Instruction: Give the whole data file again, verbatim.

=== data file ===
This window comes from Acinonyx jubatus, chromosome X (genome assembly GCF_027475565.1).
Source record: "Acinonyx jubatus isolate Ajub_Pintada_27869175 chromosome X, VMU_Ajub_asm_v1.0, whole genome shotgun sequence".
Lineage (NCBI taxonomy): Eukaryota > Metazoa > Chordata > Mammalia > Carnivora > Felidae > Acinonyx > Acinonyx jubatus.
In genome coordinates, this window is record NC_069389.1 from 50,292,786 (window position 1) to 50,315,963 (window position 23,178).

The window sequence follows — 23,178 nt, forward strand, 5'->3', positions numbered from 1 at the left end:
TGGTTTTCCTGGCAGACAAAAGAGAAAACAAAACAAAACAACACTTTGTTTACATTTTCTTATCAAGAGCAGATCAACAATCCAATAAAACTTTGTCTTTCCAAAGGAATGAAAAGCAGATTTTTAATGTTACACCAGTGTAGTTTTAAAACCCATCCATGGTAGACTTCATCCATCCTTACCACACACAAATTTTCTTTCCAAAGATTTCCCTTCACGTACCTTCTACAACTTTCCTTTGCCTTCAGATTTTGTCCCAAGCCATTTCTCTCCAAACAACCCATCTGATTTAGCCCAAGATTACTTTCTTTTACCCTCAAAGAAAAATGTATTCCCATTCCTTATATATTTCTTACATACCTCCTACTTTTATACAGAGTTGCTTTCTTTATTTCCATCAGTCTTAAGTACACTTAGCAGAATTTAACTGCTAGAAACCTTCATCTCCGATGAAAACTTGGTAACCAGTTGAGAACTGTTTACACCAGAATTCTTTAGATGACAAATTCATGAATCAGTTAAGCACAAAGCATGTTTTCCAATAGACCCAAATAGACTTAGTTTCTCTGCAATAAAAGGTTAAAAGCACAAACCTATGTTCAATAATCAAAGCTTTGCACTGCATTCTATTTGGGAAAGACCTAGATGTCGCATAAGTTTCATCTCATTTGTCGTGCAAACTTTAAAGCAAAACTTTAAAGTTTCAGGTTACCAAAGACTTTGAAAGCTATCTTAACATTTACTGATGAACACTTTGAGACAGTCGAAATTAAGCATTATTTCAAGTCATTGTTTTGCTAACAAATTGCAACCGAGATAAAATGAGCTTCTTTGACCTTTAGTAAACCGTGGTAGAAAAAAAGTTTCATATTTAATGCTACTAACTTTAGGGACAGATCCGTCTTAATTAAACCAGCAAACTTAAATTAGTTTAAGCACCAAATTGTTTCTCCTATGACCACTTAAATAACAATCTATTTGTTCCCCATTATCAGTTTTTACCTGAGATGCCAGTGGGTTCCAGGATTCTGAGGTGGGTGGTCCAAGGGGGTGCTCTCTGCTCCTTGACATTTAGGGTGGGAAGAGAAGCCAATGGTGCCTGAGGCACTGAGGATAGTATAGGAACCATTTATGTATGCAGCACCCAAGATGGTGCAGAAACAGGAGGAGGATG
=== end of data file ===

This window comes from Acinonyx jubatus, chromosome X (genome assembly GCF_027475565.1).
Source record: "Acinonyx jubatus isolate Ajub_Pintada_27869175 chromosome X, VMU_Ajub_asm_v1.0, whole genome shotgun sequence".
Lineage (NCBI taxonomy): Eukaryota > Metazoa > Chordata > Mammalia > Carnivora > Felidae > Acinonyx > Acinonyx jubatus.
In genome coordinates, this window is record NC_069389.1 from 50,292,786 (window position 1) to 50,315,963 (window position 23,178).

The window sequence follows — 23,178 nt, forward strand, 5'->3', positions numbered from 1 at the left end:
TGGTTTTCCTGGCAGACAAAAGAGAAAACAAAACAAAACAACACTTTGTTTACATTTTCTTATCAAGAGCAGATCAACAATCCAATAAAACTTTGTCTTTCCAAAGGAATGAAAAGCAGATTTTTAATGTTACACCAGTGTAGTTTTAAAACCCATCCATGGTAGACTTCATCCATCCTTACCACACACAAATTTTCTTTCCAAAGATTTCCCTTCACGTACCTTCTACAACTTTCCTTTGCCTTCAGATTTTGTCCCAAGCCATTTCTCTCCAAACAACCCATCTGATTTAGCCCAAGATTACTTTCTTTTACCCTCAAAGAAAAATGTATTCCCATTCCTTATATATTTCTTACATACCTCCTACTTTTATACAGAGTTGCTTTCTTTATTTCCATCAGTCTTAAGTACACTTAGCAGAATTTAACTGCTAGAAACCTTCATCTCCGATGAAAACTTGGTAACCAGTTGAGAACTGTTTACACCAGAATTCTTTAGATGACAAATTCATGAATCAGTTAAGCACAAAGCATGTTTTCCAATAGACCCAAATAGACTTAGTTTCTCTGCAATAAAAGGTTAAAAGCACAAACCTATGTTCAATAATCAAAGCTTTGCACTGCATTCTATTTGGGAAAGACCTAGATGTCGCATAAGTTTCATCTCATTTGTCGTGCAAACTTTAAAGCAAAACTTTAAAGTTTCAGGTTACCAAAGACTTTGAAAGCTATCTTAACATTTACTGATGAACACTTTGAGACAGTCGAAATTAAGCATTATTTCAAGTCATTGTTTTGCTAACAAATTGCAACCGAGATAAAATGAGCTTCTTTGACCTTTAGTAAACCGTGGTAGAAAAAAAGTTTCATATTTAATGCTACTAACTTTAGGGACAGATCCGTCTTAATTAAACCAGCAAACTTAAATTAGTTTAAGCACCAAATTGTTTCTCCTATGACCACTTAAATAACAATCTATTTGTTCCCCATTATCAGTTTTTACCTGAGATGCCAGTGGGTTCCAGGATTCTGAGGTGGGTGGTCCAAGGGGGTGCTCTCTGCTCCTTGACATTTAGGGTGGGAAGAGAAGCCAATGGTGCCTGAGGCACTGAGGATAGTATAGGAACCATTTATGTATGCAGCACCCAAGATGGTGCAGAAACAGGAGGAGGATG